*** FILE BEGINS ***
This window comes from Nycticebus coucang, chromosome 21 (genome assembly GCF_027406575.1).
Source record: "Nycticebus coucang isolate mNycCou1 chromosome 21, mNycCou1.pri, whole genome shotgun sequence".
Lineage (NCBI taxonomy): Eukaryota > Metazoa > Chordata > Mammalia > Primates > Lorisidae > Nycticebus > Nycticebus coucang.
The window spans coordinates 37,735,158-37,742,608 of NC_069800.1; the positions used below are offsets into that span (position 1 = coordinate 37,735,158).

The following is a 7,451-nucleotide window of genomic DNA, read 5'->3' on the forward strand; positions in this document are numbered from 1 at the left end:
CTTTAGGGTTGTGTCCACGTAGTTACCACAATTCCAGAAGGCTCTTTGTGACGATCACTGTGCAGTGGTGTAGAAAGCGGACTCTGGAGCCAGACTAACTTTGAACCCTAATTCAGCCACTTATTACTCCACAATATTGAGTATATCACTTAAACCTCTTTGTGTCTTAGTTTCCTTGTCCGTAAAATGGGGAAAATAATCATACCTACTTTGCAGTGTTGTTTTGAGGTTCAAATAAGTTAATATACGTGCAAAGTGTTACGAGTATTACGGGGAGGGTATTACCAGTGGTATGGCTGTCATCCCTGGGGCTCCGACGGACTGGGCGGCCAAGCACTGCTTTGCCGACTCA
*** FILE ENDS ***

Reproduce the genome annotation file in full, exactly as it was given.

This window comes from Nycticebus coucang, chromosome 21 (genome assembly GCF_027406575.1).
Source record: "Nycticebus coucang isolate mNycCou1 chromosome 21, mNycCou1.pri, whole genome shotgun sequence".
Lineage (NCBI taxonomy): Eukaryota > Metazoa > Chordata > Mammalia > Primates > Lorisidae > Nycticebus > Nycticebus coucang.
The window spans coordinates 37,735,158-37,742,608 of NC_069800.1; the positions used below are offsets into that span (position 1 = coordinate 37,735,158).

The following is a 7,451-nucleotide window of genomic DNA, read 5'->3' on the forward strand; positions in this document are numbered from 1 at the left end:
CTTTAGGGTTGTGTCCACGTAGTTACCACAATTCCAGAAGGCTCTTTGTGACGATCACTGTGCAGTGGTGTAGAAAGCGGACTCTGGAGCCAGACTAACTTTGAACCCTAATTCAGCCACTTATTACTCCACAATATTGAGTATATCACTTAAACCTCTTTGTGTCTTAGTTTCCTTGTCCGTAAAATGGGGAAAATAATCATACCTACTTTGCAGTGTTGTTTTGAGGTTCAAATAAGTTAATATACGTGCAAAGTGTTACGAGTATTACGGGGAGGGTATTACCAGTGGTATGGCTGTCATCCCTGGGGCTCCGACGGACTGGGCGGCCAAGCACTGCTTTGCCGACTCA